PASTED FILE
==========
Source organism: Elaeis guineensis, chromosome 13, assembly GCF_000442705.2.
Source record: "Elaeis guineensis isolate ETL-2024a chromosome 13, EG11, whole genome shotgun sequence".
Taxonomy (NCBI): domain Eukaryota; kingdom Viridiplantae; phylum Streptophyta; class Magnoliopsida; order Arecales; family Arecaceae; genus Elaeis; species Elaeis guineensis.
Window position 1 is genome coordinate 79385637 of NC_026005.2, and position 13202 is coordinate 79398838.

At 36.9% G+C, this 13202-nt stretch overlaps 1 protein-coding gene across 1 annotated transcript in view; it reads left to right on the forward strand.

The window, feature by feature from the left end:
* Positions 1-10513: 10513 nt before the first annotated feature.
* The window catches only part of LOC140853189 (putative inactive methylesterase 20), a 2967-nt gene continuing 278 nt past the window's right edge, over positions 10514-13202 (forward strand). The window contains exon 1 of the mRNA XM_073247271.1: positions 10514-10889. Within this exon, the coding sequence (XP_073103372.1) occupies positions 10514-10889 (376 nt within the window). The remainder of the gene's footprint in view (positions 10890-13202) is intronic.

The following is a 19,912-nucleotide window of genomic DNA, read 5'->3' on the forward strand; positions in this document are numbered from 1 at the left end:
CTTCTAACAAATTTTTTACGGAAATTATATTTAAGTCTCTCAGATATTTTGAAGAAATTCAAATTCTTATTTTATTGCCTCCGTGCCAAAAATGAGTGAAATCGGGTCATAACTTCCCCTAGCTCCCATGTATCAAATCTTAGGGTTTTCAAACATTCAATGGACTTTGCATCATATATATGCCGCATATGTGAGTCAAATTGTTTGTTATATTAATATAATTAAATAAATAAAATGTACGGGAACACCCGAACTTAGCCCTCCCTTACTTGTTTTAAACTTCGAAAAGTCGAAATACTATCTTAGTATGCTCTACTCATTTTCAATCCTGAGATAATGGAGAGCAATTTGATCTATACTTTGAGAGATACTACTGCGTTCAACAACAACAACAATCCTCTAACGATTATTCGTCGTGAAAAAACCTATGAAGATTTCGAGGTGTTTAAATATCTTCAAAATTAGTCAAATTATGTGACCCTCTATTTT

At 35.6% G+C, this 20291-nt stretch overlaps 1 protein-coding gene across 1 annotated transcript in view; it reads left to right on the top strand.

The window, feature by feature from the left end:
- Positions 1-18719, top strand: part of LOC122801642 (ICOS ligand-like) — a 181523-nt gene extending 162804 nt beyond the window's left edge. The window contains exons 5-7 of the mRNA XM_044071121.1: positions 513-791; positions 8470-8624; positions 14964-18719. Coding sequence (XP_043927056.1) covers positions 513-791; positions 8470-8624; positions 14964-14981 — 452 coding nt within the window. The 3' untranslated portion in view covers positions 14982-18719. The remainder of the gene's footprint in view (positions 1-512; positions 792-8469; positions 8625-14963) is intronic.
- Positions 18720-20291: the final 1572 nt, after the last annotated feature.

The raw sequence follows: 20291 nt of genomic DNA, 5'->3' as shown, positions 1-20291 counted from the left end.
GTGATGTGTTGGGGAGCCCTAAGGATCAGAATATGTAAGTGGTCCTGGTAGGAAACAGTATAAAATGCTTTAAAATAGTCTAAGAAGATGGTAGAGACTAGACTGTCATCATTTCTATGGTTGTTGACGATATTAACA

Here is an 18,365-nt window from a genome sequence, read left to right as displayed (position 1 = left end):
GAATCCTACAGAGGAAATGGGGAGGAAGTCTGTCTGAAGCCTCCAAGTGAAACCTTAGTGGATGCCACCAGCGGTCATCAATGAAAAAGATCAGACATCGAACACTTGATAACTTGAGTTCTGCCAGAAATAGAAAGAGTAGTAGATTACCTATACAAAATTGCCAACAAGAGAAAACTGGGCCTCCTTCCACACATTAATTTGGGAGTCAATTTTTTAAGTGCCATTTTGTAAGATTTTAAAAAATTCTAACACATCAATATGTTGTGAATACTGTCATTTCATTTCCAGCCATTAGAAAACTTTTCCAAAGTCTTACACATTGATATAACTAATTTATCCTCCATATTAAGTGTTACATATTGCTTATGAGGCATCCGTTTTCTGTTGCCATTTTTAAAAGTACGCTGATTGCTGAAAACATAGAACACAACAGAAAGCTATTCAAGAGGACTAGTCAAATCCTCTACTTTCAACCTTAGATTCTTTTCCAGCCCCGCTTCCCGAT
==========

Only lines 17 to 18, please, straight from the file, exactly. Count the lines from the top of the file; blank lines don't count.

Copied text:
Here is an 18,365-nt window from a genome sequence, read left to right as displayed (position 1 = left end):
GAATCCTACAGAGGAAATGGGGAGGAAGTCTGTCTGAAGCCTCCAAGTGAAACCTTAGTGGATGCCACCAGCGGTCATCAATGAAAAAGATCAGACATCGAACACTTGATAACTTGAGTTCTGCCAGAAATAGAAAGAGTAGTAGATTACCTATACAAAATTGCCAACAAGAGAAAACTGGGCCTCCTTCCACACATTAATTTGGGAGTCAATTTTTTAAGTGCCATTTTGTAAGATTTTAAAAAATTCTAACACATCAATATGTTGTGAATACTGTCATTTCATTTCCAGCCATTAGAAAACTTTTCCAAAGTCTTACACATTGATATAACTAATTTATCCTCCATATTAAGTGTTACATATTGCTTATGAGGCATCCGTTTTCTGTTGCCATTTTTAAAAGTACGCTGATTGCTGAAAACATAGAACACAACAGAAAGCTATTCAAGAGGACTAGTCAAATCCTCTACTTTCAACCTTAGATTCTTTTCCAGCCCCGCTTCCCGAT